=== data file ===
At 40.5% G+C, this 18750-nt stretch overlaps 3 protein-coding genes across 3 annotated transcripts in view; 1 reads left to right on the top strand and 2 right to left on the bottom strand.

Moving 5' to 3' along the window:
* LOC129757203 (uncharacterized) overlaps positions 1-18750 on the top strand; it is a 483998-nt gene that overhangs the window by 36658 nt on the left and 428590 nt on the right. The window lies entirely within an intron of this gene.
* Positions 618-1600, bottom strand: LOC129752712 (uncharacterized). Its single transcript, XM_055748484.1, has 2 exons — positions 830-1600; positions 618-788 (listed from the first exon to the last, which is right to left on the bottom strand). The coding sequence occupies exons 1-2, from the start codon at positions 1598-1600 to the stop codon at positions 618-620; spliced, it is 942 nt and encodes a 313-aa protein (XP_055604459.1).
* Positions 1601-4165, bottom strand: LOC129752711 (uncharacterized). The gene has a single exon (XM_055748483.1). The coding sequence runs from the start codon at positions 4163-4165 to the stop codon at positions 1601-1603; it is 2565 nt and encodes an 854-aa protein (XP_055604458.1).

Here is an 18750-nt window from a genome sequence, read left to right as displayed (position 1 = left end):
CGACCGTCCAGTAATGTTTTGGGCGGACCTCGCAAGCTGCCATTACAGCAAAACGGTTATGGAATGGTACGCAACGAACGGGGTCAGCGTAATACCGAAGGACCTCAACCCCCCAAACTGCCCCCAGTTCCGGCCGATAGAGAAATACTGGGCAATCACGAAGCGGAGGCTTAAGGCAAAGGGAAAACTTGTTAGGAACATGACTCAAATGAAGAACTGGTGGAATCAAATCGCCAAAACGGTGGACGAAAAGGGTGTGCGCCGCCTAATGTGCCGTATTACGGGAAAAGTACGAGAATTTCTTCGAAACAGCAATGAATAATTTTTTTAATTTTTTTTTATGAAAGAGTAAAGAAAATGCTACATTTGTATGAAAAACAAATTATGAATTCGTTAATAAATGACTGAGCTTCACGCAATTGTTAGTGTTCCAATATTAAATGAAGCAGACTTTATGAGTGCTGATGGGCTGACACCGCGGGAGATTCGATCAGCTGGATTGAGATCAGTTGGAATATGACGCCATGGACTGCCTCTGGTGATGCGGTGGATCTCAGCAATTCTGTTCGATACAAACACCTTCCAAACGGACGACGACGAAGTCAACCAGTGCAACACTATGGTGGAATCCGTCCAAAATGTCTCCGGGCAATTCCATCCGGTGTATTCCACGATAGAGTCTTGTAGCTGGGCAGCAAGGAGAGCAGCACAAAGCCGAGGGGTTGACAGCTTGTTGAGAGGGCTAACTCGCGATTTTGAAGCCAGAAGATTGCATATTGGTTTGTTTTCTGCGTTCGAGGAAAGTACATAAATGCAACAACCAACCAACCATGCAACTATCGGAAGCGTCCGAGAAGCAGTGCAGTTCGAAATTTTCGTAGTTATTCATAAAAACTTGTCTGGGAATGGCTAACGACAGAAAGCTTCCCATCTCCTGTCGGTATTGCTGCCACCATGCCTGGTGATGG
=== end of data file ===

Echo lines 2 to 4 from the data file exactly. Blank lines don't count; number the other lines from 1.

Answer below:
Moving 5' to 3' along the window:
* LOC129757203 (uncharacterized) overlaps positions 1-18750 on the top strand; it is a 483998-nt gene that overhangs the window by 36658 nt on the left and 428590 nt on the right. The window lies entirely within an intron of this gene.
* Positions 618-1600, bottom strand: LOC129752712 (uncharacterized). Its single transcript, XM_055748484.1, has 2 exons — positions 830-1600; positions 618-788 (listed from the first exon to the last, which is right to left on the bottom strand). The coding sequence occupies exons 1-2, from the start codon at positions 1598-1600 to the stop codon at positions 618-620; spliced, it is 942 nt and encodes a 313-aa protein (XP_055604459.1).